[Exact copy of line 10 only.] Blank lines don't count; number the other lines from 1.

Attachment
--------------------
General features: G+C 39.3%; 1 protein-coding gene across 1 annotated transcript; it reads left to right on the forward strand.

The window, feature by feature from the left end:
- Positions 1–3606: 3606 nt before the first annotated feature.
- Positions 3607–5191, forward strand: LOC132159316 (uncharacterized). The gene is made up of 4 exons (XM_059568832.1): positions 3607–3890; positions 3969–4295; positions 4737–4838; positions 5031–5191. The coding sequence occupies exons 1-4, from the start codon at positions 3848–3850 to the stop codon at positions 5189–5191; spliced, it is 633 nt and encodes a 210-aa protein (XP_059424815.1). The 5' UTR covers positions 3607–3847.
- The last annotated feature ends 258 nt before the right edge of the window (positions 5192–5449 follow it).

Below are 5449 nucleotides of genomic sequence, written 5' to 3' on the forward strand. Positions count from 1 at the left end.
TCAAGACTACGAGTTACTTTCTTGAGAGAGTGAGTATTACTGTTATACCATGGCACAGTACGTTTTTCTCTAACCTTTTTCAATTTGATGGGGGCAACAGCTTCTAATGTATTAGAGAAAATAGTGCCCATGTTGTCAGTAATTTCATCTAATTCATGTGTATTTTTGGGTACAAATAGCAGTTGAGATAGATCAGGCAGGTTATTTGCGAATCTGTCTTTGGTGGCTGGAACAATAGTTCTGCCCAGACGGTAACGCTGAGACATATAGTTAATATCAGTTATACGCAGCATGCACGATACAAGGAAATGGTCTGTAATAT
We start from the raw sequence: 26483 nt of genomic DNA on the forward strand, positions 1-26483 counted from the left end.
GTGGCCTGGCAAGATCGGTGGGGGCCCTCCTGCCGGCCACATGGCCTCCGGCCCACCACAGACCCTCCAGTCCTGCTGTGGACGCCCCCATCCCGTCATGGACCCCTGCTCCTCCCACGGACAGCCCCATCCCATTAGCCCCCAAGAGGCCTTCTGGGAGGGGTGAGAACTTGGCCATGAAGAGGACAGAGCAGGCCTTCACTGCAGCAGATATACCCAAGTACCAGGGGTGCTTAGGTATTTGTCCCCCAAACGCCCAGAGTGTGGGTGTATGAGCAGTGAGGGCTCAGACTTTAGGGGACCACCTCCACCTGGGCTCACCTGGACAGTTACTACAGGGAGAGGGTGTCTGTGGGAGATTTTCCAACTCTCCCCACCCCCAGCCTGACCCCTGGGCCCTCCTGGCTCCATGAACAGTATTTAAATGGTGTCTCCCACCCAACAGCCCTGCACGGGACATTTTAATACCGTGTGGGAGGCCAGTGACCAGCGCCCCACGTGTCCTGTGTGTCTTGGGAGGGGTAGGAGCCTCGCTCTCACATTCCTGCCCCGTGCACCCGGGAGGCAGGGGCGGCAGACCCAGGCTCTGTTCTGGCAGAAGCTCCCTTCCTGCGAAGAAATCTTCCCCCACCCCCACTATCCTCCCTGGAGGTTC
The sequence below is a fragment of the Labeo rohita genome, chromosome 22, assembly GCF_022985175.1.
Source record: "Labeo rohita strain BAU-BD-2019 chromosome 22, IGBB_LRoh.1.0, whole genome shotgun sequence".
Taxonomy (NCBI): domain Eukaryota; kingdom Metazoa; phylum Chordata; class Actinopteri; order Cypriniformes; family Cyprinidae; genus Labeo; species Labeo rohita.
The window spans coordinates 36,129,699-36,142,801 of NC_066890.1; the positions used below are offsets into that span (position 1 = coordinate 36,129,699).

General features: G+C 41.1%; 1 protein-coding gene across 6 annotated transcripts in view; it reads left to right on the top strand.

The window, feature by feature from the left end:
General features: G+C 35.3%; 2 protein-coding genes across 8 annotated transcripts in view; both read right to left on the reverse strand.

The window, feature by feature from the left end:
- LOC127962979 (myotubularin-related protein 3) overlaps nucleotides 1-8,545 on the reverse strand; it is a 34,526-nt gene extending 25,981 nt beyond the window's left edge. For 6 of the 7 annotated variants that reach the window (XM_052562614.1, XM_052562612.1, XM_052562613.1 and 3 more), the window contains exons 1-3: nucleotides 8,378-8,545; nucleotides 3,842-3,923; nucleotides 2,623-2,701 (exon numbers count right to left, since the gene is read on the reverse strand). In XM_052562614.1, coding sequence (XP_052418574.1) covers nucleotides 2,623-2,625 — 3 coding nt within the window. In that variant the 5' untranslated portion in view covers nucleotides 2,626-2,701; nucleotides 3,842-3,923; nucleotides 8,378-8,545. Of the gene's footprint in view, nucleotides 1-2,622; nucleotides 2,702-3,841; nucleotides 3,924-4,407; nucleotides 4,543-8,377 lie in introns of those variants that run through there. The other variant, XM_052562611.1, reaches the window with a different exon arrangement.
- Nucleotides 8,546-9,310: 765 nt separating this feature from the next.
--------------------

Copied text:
The sequence below is a fragment of the Labeo rohita genome, chromosome 22, assembly GCF_022985175.1.